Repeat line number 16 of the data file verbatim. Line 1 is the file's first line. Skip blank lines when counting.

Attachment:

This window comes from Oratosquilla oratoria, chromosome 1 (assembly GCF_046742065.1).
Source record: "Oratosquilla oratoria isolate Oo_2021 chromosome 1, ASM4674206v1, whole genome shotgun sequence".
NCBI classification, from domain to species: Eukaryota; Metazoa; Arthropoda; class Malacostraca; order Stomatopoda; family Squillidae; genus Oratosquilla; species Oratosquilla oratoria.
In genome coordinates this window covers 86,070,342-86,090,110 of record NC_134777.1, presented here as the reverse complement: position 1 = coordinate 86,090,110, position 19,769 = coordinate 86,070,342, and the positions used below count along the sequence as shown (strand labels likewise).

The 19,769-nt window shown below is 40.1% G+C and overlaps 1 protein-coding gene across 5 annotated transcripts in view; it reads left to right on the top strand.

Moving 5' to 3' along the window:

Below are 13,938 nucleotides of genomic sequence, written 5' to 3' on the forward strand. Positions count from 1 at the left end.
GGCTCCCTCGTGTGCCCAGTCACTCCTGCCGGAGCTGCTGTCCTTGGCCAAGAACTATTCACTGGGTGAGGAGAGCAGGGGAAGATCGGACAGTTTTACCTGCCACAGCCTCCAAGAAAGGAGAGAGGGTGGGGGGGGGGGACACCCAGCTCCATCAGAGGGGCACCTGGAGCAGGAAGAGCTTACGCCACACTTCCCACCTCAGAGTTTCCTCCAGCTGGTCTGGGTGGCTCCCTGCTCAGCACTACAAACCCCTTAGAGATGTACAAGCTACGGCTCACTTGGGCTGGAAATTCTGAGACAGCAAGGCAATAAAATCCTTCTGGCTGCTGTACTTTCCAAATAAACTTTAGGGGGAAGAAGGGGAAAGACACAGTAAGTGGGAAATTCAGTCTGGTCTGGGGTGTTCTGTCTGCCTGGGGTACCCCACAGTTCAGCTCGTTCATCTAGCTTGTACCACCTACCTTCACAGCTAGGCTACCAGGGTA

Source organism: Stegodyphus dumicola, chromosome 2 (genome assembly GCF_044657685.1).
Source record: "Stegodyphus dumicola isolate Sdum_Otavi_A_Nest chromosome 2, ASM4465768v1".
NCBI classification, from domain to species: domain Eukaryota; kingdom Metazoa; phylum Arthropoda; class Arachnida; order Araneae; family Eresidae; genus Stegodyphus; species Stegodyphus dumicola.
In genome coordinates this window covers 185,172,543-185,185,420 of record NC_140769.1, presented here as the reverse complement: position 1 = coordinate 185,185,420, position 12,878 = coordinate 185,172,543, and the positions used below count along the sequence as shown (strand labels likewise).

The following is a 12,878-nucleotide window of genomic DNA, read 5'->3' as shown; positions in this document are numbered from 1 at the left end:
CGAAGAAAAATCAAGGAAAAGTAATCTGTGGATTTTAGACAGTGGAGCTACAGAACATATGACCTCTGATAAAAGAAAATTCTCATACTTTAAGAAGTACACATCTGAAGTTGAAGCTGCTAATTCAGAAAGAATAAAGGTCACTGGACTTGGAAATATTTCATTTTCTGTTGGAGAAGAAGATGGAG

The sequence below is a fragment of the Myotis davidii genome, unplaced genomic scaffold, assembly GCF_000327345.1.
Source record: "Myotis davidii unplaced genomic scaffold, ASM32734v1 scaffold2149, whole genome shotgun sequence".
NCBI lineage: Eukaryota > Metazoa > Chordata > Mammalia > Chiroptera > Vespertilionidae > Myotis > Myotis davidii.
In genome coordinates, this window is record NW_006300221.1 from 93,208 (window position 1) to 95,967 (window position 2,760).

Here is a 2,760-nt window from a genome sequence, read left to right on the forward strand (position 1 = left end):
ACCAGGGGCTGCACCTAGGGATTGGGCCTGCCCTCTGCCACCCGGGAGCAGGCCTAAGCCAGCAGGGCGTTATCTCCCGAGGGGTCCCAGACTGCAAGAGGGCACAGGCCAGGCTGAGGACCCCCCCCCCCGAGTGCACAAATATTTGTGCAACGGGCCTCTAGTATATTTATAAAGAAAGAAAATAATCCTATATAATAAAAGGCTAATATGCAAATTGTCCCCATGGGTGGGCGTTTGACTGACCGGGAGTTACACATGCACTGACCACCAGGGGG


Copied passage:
Source record: "Myotis davidii unplaced genomic scaffold, ASM32734v1 scaffold2149, whole genome shotgun sequence".